Also, when I came here I knew that our assessment ratio was 80 percent. The state doesn’t want anything less than 90 percent, so I had to make up all that ground. The theory is the more accurate you are at the local level, the more deserving you are to receive state funds. They want us to properly tax the citizens locally, before they consider how much they’re going to add on to that for schools. In the 10 years I’ve been here, we’ve doubled the assessed value of the land because we’re more accurate and more equitable in how we do it. And that produces money.

And we did a major renovation of the rehab programs. At any time, we have over 7,000 properties that are getting abatements. And I’m not arguing for or against it but one thing we tried to do, tax-policy wise, was tighten it down. Incentives are one thing, incentives are good. But where do you cross the line to a giveaway? When you give something for 15 years, I think you’re giving away stuff. So they did tighten that down, now it’s seven years max for commercial-industrial and 10 years max for residential. That actually saved the city a lot of money, and it did not stop the program. It’s running at a higher level now than before.

Can you articulate some of the challenges that remain for the city government?

They need to quit giving away money. We work too hard to put the assessments out there to have them abated or credited out. We have issues with exempt properties: 25 to 27 percent of our land, you can’t tax. A lot of state property, [Virginia Commonwealth University], the bio-park, {the Medical College of Virginia]. It just goes on and on until suddenly all the big dollars we can’t touch.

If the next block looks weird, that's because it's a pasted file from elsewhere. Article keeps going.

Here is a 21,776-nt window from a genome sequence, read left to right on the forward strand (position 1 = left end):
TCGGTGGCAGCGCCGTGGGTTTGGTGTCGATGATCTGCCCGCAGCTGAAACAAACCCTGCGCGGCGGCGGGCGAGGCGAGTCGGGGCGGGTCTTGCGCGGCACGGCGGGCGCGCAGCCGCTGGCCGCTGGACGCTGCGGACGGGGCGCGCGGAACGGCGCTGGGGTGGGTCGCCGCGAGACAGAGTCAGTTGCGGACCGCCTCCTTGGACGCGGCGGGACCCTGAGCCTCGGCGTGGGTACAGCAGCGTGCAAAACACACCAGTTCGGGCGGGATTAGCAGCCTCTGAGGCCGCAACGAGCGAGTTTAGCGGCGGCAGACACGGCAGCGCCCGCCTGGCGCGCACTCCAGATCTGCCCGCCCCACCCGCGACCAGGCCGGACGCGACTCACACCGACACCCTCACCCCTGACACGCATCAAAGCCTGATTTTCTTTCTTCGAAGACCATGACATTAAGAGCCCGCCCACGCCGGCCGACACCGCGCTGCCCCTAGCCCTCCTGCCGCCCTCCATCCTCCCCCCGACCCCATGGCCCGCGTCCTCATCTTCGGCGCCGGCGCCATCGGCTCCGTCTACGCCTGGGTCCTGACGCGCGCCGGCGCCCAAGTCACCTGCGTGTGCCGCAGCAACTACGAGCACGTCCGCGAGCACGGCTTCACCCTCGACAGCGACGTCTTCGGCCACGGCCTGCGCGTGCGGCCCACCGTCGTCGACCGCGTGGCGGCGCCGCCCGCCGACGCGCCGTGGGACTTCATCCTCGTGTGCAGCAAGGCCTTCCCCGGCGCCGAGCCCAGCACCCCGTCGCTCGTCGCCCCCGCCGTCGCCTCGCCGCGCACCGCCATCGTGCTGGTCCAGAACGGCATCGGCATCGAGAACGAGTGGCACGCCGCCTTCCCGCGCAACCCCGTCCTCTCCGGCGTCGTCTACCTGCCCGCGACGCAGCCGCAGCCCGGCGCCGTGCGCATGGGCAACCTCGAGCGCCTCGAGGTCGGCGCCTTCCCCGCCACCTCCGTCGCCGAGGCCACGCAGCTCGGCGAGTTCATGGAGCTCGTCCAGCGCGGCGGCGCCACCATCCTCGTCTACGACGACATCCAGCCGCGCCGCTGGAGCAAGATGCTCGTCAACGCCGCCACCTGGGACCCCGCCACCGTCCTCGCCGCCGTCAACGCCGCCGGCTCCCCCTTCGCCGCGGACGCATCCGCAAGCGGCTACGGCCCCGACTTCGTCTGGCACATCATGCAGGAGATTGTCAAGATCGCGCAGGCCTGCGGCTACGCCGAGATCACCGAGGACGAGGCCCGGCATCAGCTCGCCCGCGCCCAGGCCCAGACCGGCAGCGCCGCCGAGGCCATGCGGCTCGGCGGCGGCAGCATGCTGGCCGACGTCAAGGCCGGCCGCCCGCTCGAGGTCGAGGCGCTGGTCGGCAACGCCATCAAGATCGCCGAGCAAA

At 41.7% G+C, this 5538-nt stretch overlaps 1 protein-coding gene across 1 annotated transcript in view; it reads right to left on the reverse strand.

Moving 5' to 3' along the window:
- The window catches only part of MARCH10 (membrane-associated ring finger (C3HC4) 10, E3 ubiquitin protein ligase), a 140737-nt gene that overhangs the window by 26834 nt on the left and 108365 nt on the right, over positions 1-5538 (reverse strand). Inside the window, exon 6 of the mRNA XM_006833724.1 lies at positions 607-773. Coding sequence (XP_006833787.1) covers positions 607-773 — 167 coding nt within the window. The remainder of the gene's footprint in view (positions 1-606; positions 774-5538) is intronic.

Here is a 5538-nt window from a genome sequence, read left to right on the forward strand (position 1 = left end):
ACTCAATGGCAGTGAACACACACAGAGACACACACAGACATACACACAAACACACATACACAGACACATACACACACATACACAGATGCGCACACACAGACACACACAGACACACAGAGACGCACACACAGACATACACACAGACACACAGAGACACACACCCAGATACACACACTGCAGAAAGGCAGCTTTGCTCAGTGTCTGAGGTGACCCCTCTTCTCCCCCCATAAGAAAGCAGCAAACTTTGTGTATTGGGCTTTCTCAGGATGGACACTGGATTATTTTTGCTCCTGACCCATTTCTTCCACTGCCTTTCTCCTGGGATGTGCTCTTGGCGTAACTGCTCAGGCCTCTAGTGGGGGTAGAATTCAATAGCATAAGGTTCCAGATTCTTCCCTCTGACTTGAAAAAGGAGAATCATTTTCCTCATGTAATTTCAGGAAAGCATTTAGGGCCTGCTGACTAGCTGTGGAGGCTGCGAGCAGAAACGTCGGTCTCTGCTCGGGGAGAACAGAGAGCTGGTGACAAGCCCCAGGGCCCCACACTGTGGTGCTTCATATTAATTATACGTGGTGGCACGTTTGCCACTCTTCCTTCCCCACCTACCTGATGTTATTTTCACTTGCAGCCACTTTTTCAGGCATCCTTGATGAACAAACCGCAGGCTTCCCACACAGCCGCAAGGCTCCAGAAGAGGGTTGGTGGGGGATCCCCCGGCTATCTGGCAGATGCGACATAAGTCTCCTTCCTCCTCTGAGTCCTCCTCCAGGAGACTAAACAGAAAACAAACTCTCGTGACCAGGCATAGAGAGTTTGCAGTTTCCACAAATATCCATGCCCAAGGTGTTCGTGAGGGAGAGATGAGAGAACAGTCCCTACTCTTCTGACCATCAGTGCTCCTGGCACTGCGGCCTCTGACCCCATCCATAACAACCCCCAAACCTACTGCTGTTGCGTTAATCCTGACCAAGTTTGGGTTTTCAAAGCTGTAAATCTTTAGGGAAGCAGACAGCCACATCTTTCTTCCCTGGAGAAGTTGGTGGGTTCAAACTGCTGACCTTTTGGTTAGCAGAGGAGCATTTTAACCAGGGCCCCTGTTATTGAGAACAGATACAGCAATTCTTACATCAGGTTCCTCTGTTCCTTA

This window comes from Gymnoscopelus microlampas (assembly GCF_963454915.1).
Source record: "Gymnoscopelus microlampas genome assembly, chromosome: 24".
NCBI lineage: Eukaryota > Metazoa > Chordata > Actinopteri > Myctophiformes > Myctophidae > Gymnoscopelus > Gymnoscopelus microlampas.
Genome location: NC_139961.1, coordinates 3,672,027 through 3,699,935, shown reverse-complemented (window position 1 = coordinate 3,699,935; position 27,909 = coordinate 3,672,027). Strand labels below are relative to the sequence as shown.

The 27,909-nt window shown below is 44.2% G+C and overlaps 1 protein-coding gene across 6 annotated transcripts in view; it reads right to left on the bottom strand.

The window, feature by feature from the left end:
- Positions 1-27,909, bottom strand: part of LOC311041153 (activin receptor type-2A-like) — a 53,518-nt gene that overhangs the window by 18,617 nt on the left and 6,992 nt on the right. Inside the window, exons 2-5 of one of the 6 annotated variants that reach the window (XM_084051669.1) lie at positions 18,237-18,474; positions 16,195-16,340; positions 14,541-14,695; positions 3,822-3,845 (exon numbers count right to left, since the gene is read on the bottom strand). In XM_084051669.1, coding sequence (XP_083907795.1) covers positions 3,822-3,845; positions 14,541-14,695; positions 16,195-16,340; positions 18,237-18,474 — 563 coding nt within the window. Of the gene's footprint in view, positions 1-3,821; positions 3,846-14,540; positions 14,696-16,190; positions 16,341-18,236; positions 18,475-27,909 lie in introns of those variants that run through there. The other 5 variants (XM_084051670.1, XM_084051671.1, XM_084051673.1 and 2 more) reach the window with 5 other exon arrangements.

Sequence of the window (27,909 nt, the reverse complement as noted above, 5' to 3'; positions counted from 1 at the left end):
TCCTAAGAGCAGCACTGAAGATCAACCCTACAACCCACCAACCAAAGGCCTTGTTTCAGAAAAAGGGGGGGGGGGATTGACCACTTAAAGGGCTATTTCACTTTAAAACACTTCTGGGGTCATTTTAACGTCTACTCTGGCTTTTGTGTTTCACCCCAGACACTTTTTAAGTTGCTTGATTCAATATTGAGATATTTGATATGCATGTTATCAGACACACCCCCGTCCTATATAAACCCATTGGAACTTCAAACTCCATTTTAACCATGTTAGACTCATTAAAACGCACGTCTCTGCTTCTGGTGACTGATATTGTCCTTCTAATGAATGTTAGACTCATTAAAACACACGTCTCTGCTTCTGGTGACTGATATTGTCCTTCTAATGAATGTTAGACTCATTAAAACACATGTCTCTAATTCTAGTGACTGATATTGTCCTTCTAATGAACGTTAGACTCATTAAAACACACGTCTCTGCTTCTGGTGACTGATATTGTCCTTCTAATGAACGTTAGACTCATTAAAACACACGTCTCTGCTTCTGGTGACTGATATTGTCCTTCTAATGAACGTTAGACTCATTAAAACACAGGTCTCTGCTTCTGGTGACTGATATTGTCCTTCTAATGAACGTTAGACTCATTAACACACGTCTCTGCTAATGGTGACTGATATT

This is where maybe working tax policy a little has helped, with the cooperation of council. We were exempting everybody and their brother. If they asked, they got it. About two years after I’d been here, we tightened down on the categories that we could. In fact, there’s a moratorium on it.

And, this is outside my area, but it’d be great to see the schools working better with the city government.

What real estate changes have you seen in your decade here?

Church Hill has changed tremendously and is still morphing. Now they’re not only renovating, but adding new houses wherever they can. The North Side is finally coming back. Those are huge houses.

Condos are flat right now, but they’ll come back. And we’re adding like a thousand a year in apartments. There’s a bubble to everything though. It should go soft at some point.

VCU’s not growing quite as fast, but they’re bringing back the young professionals. There seems to be no end to them, I don’t know where they’re coming from.

Everything just looks great here. It’s just the best city as far as I’m concerned.

What will you miss the most?

The camaraderie. Most of the people I work with are just fantastic people: the city attorney’s office, the appointed board that oversees our function, council members. I can’t say enough good things about them. They’re driven by different things, but they’re always trying to do the right thing for their constituents.

What are your plans for retirement?

I have a cottage on the New River in Southwestern Virginia. The repressed contractor in me is going to work a little bit on my cottage and ride bikes and take it easy. I’m going to go buy that lifetime fishing license. I’ve got a 20-year-old fly rod and I’ve only used it twice.